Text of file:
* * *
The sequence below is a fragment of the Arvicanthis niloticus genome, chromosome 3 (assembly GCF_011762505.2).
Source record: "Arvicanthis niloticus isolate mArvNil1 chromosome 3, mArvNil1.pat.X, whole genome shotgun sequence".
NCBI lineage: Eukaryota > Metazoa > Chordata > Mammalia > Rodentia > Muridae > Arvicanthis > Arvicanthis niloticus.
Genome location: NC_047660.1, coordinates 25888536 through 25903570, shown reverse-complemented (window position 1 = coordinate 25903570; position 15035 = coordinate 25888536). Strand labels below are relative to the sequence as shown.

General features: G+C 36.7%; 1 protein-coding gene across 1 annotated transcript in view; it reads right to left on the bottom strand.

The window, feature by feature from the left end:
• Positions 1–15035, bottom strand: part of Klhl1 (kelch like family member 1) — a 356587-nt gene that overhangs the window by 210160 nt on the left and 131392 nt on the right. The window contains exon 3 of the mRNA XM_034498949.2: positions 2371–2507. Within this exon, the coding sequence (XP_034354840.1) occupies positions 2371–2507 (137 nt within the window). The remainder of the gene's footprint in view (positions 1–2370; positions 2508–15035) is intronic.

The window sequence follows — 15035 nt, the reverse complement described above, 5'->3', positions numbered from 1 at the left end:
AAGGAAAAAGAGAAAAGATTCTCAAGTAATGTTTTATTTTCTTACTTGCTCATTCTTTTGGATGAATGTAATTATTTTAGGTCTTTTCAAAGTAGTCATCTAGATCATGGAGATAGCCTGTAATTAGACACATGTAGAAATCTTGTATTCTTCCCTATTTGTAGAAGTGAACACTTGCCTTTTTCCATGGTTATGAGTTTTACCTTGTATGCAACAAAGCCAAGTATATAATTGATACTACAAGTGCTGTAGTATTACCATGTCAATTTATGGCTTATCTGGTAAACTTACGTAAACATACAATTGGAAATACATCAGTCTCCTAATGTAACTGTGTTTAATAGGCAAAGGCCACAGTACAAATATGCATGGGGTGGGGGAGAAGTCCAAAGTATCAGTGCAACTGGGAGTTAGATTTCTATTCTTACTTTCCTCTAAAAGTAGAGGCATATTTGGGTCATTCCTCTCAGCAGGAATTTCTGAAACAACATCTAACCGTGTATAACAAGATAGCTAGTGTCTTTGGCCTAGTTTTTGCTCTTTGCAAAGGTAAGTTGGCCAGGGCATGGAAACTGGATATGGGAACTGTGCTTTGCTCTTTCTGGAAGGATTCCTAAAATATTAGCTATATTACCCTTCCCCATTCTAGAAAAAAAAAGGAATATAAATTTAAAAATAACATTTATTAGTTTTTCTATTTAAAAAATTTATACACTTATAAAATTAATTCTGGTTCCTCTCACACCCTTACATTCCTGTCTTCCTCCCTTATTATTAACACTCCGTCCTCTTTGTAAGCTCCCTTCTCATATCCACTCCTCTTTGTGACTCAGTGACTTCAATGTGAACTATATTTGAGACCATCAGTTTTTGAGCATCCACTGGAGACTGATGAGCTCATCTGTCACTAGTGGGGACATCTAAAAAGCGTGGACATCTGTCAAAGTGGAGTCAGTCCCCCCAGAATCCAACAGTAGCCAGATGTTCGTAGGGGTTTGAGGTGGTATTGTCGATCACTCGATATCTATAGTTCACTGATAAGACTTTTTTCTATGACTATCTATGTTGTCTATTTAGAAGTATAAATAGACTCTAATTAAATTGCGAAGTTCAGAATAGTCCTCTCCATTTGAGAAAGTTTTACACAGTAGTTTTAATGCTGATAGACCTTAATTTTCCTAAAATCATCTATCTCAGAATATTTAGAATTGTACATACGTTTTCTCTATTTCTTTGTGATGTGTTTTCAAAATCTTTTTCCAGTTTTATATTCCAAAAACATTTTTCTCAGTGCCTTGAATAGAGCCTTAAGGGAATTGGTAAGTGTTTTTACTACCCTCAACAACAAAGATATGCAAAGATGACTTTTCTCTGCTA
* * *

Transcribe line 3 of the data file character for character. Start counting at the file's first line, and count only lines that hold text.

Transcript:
NCBI lineage: Eukaryota > Metazoa > Chordata > Mammalia > Rodentia > Muridae > Arvicanthis > Arvicanthis niloticus.